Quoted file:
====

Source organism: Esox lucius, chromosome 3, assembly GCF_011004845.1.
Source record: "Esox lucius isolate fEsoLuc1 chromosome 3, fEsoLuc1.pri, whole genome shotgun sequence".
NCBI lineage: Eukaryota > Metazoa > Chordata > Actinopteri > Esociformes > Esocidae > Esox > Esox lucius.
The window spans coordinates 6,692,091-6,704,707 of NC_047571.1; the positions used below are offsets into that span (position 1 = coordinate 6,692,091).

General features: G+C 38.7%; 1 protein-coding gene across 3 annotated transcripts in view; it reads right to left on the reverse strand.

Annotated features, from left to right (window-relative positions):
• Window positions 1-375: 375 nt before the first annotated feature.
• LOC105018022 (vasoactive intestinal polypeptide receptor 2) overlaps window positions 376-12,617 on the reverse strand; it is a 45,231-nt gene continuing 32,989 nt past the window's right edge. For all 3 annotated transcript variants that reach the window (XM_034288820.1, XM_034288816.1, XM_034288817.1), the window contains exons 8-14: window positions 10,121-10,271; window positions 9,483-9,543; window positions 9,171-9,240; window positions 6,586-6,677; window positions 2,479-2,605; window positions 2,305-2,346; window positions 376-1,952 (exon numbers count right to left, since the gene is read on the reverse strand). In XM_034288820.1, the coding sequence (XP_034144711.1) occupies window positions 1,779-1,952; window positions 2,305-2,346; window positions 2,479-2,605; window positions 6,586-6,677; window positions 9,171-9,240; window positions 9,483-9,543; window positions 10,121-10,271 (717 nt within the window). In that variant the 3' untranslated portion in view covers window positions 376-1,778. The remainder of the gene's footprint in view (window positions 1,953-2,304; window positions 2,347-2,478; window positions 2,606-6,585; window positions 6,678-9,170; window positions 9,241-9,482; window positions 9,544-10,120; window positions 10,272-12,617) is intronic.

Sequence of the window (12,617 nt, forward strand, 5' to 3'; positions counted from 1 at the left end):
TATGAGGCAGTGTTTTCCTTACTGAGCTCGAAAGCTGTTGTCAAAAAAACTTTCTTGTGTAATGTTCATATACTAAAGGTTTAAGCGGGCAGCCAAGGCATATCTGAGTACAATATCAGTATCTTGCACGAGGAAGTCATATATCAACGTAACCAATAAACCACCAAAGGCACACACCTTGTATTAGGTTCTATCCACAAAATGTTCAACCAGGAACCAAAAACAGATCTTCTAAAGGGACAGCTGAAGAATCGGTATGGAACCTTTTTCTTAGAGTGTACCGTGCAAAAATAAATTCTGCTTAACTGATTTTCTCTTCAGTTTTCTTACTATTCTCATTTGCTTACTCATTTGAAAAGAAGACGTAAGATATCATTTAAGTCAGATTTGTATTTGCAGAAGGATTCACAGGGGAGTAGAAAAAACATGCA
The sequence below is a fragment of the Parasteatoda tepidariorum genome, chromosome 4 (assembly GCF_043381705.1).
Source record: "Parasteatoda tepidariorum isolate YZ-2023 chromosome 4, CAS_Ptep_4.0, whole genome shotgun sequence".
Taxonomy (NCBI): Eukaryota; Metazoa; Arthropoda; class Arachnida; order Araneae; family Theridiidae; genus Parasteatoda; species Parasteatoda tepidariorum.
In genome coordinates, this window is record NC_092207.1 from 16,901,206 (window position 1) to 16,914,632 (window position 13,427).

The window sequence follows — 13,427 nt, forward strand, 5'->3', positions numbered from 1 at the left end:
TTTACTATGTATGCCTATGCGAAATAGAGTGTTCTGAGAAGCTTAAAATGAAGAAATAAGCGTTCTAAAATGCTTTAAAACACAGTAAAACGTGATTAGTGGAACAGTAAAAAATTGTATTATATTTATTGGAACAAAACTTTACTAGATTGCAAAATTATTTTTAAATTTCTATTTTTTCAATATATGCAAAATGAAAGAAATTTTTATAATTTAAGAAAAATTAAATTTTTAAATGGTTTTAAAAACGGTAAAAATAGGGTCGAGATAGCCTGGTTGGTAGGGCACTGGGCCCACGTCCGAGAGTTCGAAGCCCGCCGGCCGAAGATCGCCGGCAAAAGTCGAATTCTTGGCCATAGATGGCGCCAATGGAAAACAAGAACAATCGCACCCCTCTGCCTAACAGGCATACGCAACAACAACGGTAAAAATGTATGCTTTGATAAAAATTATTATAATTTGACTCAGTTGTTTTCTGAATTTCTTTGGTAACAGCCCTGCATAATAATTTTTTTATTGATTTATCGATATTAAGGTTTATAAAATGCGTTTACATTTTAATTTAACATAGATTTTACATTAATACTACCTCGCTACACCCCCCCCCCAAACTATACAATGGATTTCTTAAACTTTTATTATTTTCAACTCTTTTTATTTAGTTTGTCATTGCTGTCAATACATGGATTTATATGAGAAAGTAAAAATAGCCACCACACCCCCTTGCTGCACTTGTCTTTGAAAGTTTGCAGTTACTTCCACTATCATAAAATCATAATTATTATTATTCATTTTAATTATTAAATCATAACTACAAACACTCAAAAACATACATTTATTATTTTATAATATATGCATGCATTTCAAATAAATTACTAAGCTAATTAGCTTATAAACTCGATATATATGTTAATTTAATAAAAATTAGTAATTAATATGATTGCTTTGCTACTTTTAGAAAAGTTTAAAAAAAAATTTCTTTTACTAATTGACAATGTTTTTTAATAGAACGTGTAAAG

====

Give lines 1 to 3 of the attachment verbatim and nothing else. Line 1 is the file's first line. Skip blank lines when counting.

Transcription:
Source organism: Esox lucius, chromosome 3, assembly GCF_011004845.1.
Source record: "Esox lucius isolate fEsoLuc1 chromosome 3, fEsoLuc1.pri, whole genome shotgun sequence".
NCBI lineage: Eukaryota > Metazoa > Chordata > Actinopteri > Esociformes > Esocidae > Esox > Esox lucius.